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New postPosted: Thu Mar 28, 2013 10:20 pm
by TrunksWD
I'm looking at getting myself crampons, since they should be on sale now that Winter is over. I own Microspikes, but there were a few times while hiking in the Catskills I lost traction due to ice.

How are these? ... ap-crampon

I've seen this style, but they appear to be like Microspikes just a little longer. ... Id=1198252

What do you guys recommend?

Re: Crampons

New postPosted: Sat Mar 30, 2013 6:48 pm
by mike
I would worry about the plastic bar in front breaking. You might want to look at the Kahtoola crampons. I have a friend with the Kahtoola K10's and they were real nice. The spikes are 3/4" instead of the full 1". But, for hiking they worked great. Just my opinion.

Re: Crampons

New postPosted: Fri Apr 12, 2013 5:13 pm
by kkayaker8
Yes!!!! Kahtoola Hiking Crampons!!!!

I got a pair this winter and used them a bunch....I decided against microspikes in general because I saw too many people slipping yet wearing them. They are super easy to take on and off and the traction is great. They are adjustable and flexible to bend with a hiking boot as you walk as opposed to the mountaineering crampons you posted (1st link). Honestly, in my own opinion, the 1st set of crampons are over kill for hiking in the Catskills, and heavy if they're in your pack for "just in case."

That's my vote.

Re: Crampons

New postPosted: Fri Apr 19, 2013 11:44 pm
by TrunksWD
Thanks for the recommendations.

Of the 3 in the link below which ones do you recommend? Are the $100 ones good enough or should I go for the more expensive pair?

Re: Crampons

New postPosted: Sat Apr 20, 2013 11:14 am
by kennykb
According to AMC, aluminium crampons don't hold up to the mixed rock and hard ice that you find in the East, even though they're better for, say, California conditions. AMC recommends steel crampons only. That would suggest that either the first or third set on that page would be better than the second.

(I'm relaying what I've heard. At the moment, I don't have the skills or equipment to stay safe in mountains in full-on winter.)

Re: Crampons

New postPosted: Mon Apr 22, 2013 12:24 pm
by mike
I like the K10's. More then enough spike to handle anything in the Catskills. But, if you like to ice climb, then I would go for the KTS's. Avoid the aluminum ones.

Re: Crampons

New postPosted: Mon Apr 22, 2013 1:52 pm
by TrunksWD
I'm not sure if I will ever Ice Climb. The K10s can handle the toughest rock scrambles? I'm working on my winter badge, though when I KHP I'll more than likely avoid Hurricane Ledge.

Re: Crampons

New postPosted: Tue Apr 23, 2013 10:22 pm
by mike
The K10's are enough to handle hike in the Catskill's

Re: Crampons

New postPosted: Fri Apr 26, 2013 12:11 pm
by Jon
All steel-i agree (all i can thing of is aluminum cans under my feet getting crushed)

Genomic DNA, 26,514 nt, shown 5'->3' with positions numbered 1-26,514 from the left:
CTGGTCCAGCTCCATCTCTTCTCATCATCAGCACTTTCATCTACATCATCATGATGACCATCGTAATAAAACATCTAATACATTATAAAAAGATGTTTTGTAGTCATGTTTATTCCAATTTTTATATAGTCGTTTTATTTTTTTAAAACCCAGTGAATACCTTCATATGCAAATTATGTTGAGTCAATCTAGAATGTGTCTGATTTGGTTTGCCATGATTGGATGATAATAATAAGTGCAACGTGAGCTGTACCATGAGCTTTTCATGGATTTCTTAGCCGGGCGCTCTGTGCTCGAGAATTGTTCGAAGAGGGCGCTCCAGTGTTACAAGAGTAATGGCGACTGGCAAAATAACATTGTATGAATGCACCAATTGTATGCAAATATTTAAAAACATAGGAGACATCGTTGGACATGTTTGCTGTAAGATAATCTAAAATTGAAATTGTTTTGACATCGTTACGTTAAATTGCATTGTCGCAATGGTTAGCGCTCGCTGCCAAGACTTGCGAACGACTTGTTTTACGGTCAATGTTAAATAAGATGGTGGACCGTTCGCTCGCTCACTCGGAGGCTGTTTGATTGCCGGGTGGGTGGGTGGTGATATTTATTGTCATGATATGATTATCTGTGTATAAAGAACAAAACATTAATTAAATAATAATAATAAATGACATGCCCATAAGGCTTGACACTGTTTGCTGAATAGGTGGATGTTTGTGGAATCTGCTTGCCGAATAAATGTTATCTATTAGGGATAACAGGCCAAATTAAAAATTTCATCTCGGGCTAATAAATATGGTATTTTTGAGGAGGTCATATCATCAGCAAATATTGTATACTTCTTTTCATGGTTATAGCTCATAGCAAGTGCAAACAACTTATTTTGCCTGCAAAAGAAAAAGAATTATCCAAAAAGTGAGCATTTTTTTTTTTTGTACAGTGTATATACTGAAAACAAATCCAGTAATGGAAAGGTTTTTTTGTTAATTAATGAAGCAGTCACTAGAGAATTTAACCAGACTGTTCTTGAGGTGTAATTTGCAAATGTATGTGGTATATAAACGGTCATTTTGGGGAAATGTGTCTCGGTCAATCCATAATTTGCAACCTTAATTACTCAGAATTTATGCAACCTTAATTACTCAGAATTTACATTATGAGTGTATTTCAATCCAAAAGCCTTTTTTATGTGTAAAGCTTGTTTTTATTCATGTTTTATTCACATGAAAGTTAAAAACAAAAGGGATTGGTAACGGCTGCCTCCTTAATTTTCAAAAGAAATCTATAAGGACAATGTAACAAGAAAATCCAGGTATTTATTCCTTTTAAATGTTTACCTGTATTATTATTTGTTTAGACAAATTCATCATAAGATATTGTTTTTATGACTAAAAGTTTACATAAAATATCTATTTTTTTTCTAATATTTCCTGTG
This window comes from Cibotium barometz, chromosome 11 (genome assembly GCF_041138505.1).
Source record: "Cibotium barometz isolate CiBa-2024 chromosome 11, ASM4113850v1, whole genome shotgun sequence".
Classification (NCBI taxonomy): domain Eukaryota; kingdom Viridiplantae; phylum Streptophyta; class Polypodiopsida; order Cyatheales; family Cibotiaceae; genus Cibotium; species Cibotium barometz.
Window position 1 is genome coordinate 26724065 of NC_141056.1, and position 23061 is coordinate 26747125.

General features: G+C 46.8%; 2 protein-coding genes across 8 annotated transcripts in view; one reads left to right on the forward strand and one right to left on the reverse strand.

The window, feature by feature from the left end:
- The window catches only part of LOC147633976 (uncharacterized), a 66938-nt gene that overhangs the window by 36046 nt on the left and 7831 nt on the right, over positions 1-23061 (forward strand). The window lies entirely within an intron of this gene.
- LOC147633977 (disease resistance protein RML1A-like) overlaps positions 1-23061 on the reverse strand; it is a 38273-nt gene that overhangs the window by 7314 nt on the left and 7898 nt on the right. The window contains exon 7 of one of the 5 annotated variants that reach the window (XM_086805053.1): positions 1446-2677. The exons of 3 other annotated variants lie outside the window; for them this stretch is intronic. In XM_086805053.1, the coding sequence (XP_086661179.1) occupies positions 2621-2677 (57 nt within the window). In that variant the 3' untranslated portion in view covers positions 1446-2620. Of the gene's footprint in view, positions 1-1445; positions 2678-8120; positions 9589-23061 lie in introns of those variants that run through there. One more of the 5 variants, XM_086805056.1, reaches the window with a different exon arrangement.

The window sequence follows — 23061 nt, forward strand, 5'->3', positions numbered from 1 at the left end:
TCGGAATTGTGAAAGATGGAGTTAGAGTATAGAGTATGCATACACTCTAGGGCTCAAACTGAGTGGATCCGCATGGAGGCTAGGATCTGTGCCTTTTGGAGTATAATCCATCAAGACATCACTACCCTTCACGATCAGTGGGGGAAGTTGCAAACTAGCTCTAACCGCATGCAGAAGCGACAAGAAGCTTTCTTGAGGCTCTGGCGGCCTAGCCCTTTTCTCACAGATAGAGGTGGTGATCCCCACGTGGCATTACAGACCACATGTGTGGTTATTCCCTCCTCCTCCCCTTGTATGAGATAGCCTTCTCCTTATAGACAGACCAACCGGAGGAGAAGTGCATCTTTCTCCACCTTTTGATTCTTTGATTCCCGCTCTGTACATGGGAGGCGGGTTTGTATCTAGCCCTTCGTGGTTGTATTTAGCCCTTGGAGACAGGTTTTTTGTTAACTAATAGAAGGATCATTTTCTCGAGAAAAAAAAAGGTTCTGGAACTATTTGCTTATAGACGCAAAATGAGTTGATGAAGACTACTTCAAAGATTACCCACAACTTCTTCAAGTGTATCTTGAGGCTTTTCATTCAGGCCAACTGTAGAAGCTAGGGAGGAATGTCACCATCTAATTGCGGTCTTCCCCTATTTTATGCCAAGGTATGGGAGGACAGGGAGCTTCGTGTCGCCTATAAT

hiking crampon- I disagree. There is no such thing as overkill. Those black diamond ones from the first post look great, pretty simple strap mechanism. Look like a lot of parts though, sometimes simplier is better (less things to break/fix).

I would recomend getting mountaineering crampons, just so if you do the winter badge, then start heading north more (like I have) you got sufficient crampons can tackle any mountain east of the Mississippi.

here are mine on sale actually :

you can get from REI too:

Even the ones I linked above don't count as "full mountaineering" crampons by climbers because they have the spring bar in the middle. They might not be great for the Himalaya, but for Eastern North America it should be sufficient.They are easy on (less than 30 sec per foot) and easy off. Big spikes, lots of grip for under $100. Just takes some getting used to if you're dry tooling so you don't twist an ankle.

I would go browse around at sites. Like eastern Mountain Sports I know has a big crampon deptartment. REI is good. Campmor has some stuff but they don't have very good return policies (i hardly reccomend the place). See what you can get for 100-150 bucks, then go to the store with your winter gloves and try to put it on and off your boot with a gloved hand without sitting down. (as this is most likely the position that you will be putting them on and off. Sometimes even doing it while hanging onto the side of a cliff)

I mean if you're going to spend $150 bucks on a hiking crampon why not get something with even more bite? You already have the microspikes for slush and less icy conditions.

Also remember that the crampons will dull as you use them, and you're going to file them a bit to keep an edge on it and sometimes get rid of oxidation (with steel ones). Every year you lose a bit of metal from use-wear and filing. If the spike starts out at 3-4cm then you've got a few years before it's a useless nub. So if you get those Hiking crampons (which just look like shorter nub versions of mountaineering crampons) then after 1 or 2 years you sharpen them it'll be like nothing left. The Mountaineering ones you can sharpen for 5-10 years and still have enough tractions. I don't know about the longevity of those hiking ones, especially if you're going to start doing more winter stuff.